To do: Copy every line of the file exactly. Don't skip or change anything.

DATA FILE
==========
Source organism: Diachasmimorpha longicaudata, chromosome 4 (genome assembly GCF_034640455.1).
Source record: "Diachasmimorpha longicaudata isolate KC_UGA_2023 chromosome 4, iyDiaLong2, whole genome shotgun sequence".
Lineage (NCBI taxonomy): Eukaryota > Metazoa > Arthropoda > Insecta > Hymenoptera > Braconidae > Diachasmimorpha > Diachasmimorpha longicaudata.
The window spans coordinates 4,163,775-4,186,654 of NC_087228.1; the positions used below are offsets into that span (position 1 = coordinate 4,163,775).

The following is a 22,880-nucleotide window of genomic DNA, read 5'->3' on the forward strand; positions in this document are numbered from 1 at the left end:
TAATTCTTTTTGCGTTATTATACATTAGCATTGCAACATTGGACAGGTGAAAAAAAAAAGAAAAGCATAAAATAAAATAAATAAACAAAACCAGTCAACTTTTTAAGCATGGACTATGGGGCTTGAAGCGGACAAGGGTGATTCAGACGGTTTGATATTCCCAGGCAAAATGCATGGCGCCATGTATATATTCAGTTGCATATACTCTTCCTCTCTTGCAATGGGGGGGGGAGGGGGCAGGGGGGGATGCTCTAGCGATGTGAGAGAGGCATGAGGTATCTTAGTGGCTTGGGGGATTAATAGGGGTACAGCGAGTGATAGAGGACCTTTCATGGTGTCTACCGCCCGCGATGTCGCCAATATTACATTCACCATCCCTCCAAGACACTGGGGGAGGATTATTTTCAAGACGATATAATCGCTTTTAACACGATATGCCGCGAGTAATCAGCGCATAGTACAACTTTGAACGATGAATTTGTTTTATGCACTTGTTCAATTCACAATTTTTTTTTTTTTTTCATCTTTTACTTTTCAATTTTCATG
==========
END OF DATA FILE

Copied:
Source organism: Diachasmimorpha longicaudata, chromosome 4 (genome assembly GCF_034640455.1).
Source record: "Diachasmimorpha longicaudata isolate KC_UGA_2023 chromosome 4, iyDiaLong2, whole genome shotgun sequence".
Lineage (NCBI taxonomy): Eukaryota > Metazoa > Arthropoda > Insecta > Hymenoptera > Braconidae > Diachasmimorpha > Diachasmimorpha longicaudata.
The window spans coordinates 4,163,775-4,186,654 of NC_087228.1; the positions used below are offsets into that span (position 1 = coordinate 4,163,775).

The following is a 22,880-nucleotide window of genomic DNA, read 5'->3' on the forward strand; positions in this document are numbered from 1 at the left end:
TAATTCTTTTTGCGTTATTATACATTAGCATTGCAACATTGGACAGGTGAAAAAAAAAAGAAAAGCATAAAATAAAATAAATAAACAAAACCAGTCAACTTTTTAAGCATGGACTATGGGGCTTGAAGCGGACAAGGGTGATTCAGACGGTTTGATATTCCCAGGCAAAATGCATGGCGCCATGTATATATTCAGTTGCATATACTCTTCCTCTCTTGCAATGGGGGGGGGAGGGGGCAGGGGGGGATGCTCTAGCGATGTGAGAGAGGCATGAGGTATCTTAGTGGCTTGGGGGATTAATAGGGGTACAGCGAGTGATAGAGGACCTTTCATGGTGTCTACCGCCCGCGATGTCGCCAATATTACATTCACCATCCCTCCAAGACACTGGGGGAGGATTATTTTCAAGACGATATAATCGCTTTTAACACGATATGCCGCGAGTAATCAGCGCATAGTACAACTTTGAACGATGAATTTGTTTTATGCACTTGTTCAATTCACAATTTTTTTTTTTTTTTCATCTTTTACTTTTCAATTTTCATG